Making friendships last

There's no secret recipe for a beautiful friendship, and there's no surefire way to make sure all of your relationships last a lifetime.

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  • There's no secret recipe for a beautiful friendship, and there's no surefire way to make sure all of your relationships last a lifetime. However, there are a few key things you could be doing - or not doing - that greatly affect the relationships you are in right now. Whether it be with a distant sibling or a close crush, here are a few things you can do to seal the deal and grow closer to those you love.

  • Be positive

  • The best way to attract new friends and keep old ones is to stay happy. Yes, life has its curve balls and it's too easy to complain, but think of the most fun people to be around and odds are they are pretty happy. Those who have that brighter outlook on life are just contagious and exciting. Try to be like that.

  • Act

  • This may be the biggest one out of them all. You can't sit by the phone waiting for that old friend from high school to call you up. Nor can you send a quick Facebook message to make up for forgetting about your friend for weeks. Relationships require action on both parts. If your sibling doesn't want to talk, you make the first move.

  • Ask questions

  • It's important in good conversations to ask questions and be genuinely interested in the other person's answers. It is all too obvious when someone enjoys talking too much or too little about themselves. To keep these relationships healthy, ask more than the simple "how are you" questions. Be involved without becoming an interviewer. One tradition a close friend and I share is to ask each other how our emotional, spiritual, and physical well beings are doing. We call it esp and we give a numerical rating on each category. For example, my esp today is 8-9-8, which corresponds with each category. This is a quick way to catch up with someone and figure out where they are in life. It has really brought us closer as friends.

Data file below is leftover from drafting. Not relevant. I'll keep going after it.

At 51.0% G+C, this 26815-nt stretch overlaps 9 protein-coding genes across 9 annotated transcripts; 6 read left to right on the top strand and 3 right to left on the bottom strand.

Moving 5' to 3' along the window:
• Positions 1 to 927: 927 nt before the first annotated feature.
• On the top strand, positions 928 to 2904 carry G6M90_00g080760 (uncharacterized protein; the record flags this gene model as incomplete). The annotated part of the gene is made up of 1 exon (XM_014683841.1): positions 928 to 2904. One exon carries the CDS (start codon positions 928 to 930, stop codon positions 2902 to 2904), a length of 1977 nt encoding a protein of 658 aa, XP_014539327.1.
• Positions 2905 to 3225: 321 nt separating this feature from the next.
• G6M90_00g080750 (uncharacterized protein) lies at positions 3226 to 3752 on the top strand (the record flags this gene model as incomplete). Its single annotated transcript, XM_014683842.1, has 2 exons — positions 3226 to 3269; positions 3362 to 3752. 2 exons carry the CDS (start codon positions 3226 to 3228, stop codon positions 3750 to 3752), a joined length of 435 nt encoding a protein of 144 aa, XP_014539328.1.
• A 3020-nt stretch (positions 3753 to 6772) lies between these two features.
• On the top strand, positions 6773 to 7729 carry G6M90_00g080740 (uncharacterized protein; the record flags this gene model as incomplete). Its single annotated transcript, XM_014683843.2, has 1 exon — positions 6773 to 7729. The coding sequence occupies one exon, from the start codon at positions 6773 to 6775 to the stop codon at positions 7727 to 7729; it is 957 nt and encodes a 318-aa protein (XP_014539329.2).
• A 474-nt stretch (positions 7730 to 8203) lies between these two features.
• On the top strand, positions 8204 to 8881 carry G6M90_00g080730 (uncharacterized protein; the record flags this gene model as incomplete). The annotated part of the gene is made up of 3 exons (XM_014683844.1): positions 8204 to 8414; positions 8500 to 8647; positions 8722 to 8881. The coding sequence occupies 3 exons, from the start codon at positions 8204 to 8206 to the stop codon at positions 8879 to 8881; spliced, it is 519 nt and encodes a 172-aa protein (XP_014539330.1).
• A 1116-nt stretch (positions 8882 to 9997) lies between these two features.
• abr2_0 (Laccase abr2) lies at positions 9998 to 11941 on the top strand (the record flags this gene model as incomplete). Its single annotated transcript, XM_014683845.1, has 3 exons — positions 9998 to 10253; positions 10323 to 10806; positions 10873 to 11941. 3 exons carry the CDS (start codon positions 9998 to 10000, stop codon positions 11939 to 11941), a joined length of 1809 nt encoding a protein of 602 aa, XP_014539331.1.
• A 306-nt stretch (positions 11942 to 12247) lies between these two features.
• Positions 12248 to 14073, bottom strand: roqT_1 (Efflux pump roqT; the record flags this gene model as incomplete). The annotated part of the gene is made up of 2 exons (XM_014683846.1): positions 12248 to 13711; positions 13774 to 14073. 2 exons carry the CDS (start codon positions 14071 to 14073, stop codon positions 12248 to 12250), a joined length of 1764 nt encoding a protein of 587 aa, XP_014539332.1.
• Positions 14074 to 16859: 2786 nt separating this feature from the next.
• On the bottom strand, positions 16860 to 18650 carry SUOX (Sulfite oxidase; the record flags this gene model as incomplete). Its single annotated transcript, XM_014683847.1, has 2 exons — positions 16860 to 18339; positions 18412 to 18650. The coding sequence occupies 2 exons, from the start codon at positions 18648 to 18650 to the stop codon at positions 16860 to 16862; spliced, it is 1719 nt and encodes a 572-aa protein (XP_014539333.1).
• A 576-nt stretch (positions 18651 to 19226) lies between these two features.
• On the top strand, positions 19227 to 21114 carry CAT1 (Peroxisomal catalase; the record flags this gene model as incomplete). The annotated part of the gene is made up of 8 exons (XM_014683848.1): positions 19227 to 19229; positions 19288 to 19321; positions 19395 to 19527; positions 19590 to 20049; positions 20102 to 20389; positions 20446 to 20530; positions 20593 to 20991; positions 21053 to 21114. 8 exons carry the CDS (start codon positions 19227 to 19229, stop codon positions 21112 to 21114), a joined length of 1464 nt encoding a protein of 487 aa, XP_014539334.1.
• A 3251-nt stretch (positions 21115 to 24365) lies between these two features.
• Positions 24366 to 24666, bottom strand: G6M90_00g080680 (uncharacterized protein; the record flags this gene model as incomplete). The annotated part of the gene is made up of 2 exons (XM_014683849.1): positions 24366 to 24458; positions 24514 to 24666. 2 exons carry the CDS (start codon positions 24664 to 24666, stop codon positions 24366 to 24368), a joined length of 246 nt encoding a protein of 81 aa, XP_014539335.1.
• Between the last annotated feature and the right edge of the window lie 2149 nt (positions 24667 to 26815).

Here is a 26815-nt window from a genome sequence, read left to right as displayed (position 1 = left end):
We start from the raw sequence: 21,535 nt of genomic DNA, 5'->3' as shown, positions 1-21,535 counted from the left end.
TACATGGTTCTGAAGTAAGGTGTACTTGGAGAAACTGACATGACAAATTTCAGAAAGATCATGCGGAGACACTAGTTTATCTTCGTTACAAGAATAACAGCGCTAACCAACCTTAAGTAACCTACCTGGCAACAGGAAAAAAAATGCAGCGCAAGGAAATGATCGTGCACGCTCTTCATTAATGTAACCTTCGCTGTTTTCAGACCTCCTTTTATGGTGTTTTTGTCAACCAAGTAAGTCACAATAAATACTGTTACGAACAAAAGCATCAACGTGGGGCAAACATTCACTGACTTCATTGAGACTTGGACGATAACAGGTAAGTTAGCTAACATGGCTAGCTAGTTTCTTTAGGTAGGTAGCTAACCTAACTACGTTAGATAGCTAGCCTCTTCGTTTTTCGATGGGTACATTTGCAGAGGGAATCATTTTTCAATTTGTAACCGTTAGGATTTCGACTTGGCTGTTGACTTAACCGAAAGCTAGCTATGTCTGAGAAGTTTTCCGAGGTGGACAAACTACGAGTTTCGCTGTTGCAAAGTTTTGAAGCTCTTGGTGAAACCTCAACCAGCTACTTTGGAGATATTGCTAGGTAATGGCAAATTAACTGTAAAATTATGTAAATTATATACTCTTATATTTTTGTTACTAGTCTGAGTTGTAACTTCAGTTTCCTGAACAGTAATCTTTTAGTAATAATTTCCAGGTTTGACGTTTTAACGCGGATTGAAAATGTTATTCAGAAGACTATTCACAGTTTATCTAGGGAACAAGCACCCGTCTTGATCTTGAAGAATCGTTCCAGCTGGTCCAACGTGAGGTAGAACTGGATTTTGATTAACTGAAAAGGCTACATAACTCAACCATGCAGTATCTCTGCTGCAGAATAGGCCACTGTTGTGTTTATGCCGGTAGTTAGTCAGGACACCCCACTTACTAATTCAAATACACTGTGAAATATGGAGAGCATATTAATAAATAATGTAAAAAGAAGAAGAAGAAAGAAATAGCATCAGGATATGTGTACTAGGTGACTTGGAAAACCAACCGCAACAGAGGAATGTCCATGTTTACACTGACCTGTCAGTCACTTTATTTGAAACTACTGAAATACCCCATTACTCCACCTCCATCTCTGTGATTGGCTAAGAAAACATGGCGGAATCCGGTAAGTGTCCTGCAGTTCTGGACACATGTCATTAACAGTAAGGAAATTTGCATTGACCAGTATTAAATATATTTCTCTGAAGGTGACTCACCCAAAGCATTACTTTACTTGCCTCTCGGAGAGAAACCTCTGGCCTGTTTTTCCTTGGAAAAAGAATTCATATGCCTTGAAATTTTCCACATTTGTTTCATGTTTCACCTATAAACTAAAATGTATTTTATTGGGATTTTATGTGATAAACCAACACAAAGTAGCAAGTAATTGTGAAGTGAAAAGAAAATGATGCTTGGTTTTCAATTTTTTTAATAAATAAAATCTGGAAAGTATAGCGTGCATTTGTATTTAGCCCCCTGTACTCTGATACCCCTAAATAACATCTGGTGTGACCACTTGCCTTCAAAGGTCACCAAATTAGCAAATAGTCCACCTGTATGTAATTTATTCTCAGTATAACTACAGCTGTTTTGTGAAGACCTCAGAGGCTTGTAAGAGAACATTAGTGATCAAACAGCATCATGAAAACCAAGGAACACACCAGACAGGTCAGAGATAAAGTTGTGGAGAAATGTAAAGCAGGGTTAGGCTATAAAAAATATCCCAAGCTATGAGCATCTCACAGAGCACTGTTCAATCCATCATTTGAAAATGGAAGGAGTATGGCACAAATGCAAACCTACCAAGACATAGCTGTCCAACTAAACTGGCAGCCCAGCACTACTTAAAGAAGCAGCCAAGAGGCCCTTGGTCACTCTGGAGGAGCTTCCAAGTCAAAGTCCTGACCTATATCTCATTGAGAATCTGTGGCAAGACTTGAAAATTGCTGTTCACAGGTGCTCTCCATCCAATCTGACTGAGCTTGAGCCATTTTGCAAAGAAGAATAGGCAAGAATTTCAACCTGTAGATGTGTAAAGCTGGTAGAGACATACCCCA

• Do things

  • This one goes right along with action, but the healthiest relationships are those that actually have face-to-face, physical interaction. Even going out to lunch or going on a walk can count. When you actually do something with your friend, there is a closer connection built. You can't hide behind the computer screen forever. There came a time with my group of friends where everyone was OK to lounge around on the couch, but we soon realized that doing nothing means feeling nothing. Even pulling out a silly board game or card game means more than sitting like a potato.

  • Challenge each other

  • Sometimes the best relationships are those where both people learn and grow from each other. While it is great to have that chatty lunch buddy who you can talk about simple things with, you also need to have a few close relationships where you can talk about bigger ideas and challenge each other without arguing.

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  • Avoid gossip

  • In fact, just don't do it. Relationships that are built on talking about other people are not real relationships. It's easy to find a common bond with someone who is negative or demeaning, so stay away. Don't chip in to catty conversations or perpetuate a friendship based on gossiping about others.

  • Develop traditions

  • Try to find a favorite restaurant or game that you can enjoy together. The relationship that has a favorite discount store to shop at will thrive much longer than the relationship that criticizes the new outfit Susie is wearing. The best traditions I share with my friends are movie nights and frozen yogurt runs. We often choose a low-key movie that doesn't require too much focus so we can chat and laugh in between, and we always revisit the classics.

  • Whatever your relationships are, they can always be better. Take the extra time to write that letter, attend that concert, or call that friend. You have nothing to lose. Repair old wounds because time here is short. Healthy relationships are a bit of work and sacrifice, but it will be worth it.

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Jenna Koford is on the content team at FamilyShare. She graduated with a degree in Communications—Journalism and a minor in editing. Jenna enjoys painting and calligraphy, planning a wedding, and Pinterest and Netflix.

Website: https://www.linkedin.com/in/jennkofe

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